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Chatbots in education

Can chatbots  improve student progression and achievement? This question builds on the following observations: 

• Students seem to perform better when they have frequent and diverse forms of interaction within their programme of study, in the form of prompt answers to their queries, validation of their understanding of the topic, and feedback. They also appreciate opportunities to self-regulate their study. This argument is supported by scholarly works that empirically investigated the positive relationship between students’ interactions, self-regulation and performance (Kommaraju et al. 2010, O’Keeffe 2013, Paolini 2015, Pintrich and De Groot 1990).

• During the last years, advances in artificial intelligence (AI) and natural language processing (NLP) opened up novel possibilities to use chatbots for enhancing the interaction between service providers and users. Examples include assisting students to select university courses at Leeds Beckett University, providing mental health assistance and teaching foreign languages. Contemporary open source and commercial offerings provide the opportunity to employ chatbots in a convenient and inexpensive way. Some academic works have been made on the use of digital artefacts in higher education, and on their effects on students’ engagement and learning (Goda et al. 2014, Jia and Chen 2009, Pereira 2016, Popenici and Kerr 2017, Song et al. 2017). 

• The advances within inexpensive AI and NLP combined with the fact that student’s interaction and self-regulation seem to improve their performance, makes it possible to investigate how the use of chatbots can affect distance learning students on progression and achievement. Chatbots provide an innovative and convenient way to fulfil some functions like providing prompt response to students’ queries, offering further clarifications and examples about topics covered in the programme, and help students test their understanding through questions or quizzes.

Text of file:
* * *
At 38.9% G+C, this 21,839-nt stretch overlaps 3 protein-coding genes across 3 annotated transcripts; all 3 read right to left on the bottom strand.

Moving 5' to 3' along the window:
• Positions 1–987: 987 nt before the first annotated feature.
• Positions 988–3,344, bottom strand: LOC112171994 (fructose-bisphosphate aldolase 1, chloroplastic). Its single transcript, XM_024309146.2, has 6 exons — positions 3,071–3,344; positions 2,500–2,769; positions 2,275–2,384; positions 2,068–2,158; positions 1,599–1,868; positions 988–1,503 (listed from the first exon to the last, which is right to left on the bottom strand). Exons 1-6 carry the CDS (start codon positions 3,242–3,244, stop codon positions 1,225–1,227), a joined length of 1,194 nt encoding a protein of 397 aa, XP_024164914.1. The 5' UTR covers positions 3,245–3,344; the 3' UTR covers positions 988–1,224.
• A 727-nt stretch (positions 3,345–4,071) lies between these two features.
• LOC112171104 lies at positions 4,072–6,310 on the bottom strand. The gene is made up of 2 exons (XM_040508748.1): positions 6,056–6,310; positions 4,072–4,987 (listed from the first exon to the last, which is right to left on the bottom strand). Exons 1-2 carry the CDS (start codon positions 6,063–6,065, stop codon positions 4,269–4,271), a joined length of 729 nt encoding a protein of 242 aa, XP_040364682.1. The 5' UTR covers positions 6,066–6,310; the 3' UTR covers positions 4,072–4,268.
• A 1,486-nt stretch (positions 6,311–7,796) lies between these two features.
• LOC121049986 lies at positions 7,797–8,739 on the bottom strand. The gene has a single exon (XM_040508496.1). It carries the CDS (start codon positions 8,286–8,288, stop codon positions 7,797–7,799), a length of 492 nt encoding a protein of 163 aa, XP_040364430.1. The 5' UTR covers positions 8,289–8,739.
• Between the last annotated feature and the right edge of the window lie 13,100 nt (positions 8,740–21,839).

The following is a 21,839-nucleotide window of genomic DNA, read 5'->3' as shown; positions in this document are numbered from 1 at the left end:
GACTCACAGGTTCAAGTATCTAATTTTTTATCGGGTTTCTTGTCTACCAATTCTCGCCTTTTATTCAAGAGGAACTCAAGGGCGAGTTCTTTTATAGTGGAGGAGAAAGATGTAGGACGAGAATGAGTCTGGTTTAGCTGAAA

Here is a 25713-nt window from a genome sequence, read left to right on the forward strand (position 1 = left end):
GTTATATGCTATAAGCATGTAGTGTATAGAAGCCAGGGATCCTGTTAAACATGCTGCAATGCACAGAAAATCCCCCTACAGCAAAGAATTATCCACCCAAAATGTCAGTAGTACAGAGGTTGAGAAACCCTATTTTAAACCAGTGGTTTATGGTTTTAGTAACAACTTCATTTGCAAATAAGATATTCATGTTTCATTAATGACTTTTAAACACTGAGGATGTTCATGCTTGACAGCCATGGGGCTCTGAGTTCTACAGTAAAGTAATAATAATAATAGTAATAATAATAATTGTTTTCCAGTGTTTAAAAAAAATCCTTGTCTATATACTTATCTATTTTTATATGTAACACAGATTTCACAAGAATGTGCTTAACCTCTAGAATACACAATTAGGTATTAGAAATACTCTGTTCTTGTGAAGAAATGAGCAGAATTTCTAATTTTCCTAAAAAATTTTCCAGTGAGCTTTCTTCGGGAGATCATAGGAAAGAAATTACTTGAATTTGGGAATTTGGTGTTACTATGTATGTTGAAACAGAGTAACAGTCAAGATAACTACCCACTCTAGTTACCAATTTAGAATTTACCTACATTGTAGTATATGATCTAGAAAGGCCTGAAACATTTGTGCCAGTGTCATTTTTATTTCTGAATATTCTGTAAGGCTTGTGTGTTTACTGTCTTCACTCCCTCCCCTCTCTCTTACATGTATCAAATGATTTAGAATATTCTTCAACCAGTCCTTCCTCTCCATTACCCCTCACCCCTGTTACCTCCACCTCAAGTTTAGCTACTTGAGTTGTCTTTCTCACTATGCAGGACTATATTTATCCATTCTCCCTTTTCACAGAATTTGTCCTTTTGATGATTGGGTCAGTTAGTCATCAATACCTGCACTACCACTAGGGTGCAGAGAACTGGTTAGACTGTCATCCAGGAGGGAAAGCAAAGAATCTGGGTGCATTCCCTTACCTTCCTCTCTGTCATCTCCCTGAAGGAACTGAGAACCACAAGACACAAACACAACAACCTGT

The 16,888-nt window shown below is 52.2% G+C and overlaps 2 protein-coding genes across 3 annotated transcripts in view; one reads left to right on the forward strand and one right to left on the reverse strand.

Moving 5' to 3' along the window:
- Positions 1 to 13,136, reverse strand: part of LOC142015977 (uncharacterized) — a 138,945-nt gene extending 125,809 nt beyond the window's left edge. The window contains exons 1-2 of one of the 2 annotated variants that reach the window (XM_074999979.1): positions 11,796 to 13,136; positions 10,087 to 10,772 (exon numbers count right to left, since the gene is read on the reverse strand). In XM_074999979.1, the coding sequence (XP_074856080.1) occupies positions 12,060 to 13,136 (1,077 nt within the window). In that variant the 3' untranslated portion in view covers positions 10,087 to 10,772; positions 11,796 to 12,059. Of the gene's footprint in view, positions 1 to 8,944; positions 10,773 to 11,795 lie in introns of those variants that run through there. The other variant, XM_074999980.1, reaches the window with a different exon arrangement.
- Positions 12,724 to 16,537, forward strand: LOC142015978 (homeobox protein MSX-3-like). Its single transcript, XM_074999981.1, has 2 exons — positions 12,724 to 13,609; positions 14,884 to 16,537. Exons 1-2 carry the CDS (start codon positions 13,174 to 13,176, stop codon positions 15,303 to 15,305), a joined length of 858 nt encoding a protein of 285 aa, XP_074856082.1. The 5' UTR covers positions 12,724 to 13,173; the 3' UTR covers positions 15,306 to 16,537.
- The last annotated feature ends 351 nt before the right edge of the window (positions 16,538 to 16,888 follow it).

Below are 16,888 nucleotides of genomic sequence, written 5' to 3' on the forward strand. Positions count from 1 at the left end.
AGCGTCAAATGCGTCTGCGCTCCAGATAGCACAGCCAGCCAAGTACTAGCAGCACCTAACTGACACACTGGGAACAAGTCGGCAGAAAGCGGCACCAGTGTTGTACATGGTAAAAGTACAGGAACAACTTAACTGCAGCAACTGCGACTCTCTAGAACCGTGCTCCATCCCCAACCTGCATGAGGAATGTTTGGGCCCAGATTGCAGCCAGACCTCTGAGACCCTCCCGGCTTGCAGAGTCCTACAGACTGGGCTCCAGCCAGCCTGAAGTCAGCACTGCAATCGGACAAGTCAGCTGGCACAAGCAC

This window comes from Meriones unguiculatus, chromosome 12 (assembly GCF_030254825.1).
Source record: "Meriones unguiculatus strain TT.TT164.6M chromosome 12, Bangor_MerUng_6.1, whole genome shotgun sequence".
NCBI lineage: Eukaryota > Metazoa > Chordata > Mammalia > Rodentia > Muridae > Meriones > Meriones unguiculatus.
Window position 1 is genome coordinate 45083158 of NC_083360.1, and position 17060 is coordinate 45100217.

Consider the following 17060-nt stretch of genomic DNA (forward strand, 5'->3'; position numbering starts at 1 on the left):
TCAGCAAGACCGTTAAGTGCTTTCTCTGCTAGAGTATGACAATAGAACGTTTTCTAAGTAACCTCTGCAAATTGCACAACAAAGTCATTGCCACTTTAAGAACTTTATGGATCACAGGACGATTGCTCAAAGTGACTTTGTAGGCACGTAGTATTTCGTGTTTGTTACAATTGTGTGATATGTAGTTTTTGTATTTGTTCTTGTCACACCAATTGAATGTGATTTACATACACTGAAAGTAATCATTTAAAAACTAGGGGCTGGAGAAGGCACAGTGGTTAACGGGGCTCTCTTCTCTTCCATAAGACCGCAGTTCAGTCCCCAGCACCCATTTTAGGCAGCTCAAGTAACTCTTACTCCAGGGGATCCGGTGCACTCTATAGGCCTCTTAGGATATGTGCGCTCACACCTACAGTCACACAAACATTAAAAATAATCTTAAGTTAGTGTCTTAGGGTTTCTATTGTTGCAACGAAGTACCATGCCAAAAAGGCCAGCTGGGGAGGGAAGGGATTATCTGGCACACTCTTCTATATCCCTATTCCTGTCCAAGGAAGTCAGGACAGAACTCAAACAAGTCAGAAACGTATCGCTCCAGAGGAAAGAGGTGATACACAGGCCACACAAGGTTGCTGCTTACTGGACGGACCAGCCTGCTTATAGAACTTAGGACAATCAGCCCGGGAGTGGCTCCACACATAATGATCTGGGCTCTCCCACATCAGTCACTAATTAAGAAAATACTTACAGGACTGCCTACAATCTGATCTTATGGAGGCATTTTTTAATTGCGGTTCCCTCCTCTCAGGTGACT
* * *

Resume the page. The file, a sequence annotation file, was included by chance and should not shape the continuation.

My research in this area aims to explore whether and how these functions can be effectively integrated with the existing teaching approaches and resources in ways that result in the enrichment of the students’ learning experience with beneficial effects to their progression and achievement. This aim is attained by developing and testing the use of a chatbot in distance learning modules that are taught at CeFiMS of SOAS University of London. The chatbot will provide to students an online learning resource on the specific subject areas of the modules. The test will result in some evidence about students’ use of the chatbot, their attitudes towards the chatbot, and then their progression and achievement in the module.

The use of chatbots has attracted an increased amount of attention during the last a few years. As a rough indication, Google Scholar reports that the term “chatbot” is found in 310 publications per year on average (excluding patents and citations) in the period 2012-2016, while the term is present in 1,710 publications in 2017 and in 2,330 publications in 2018 at the time of writing.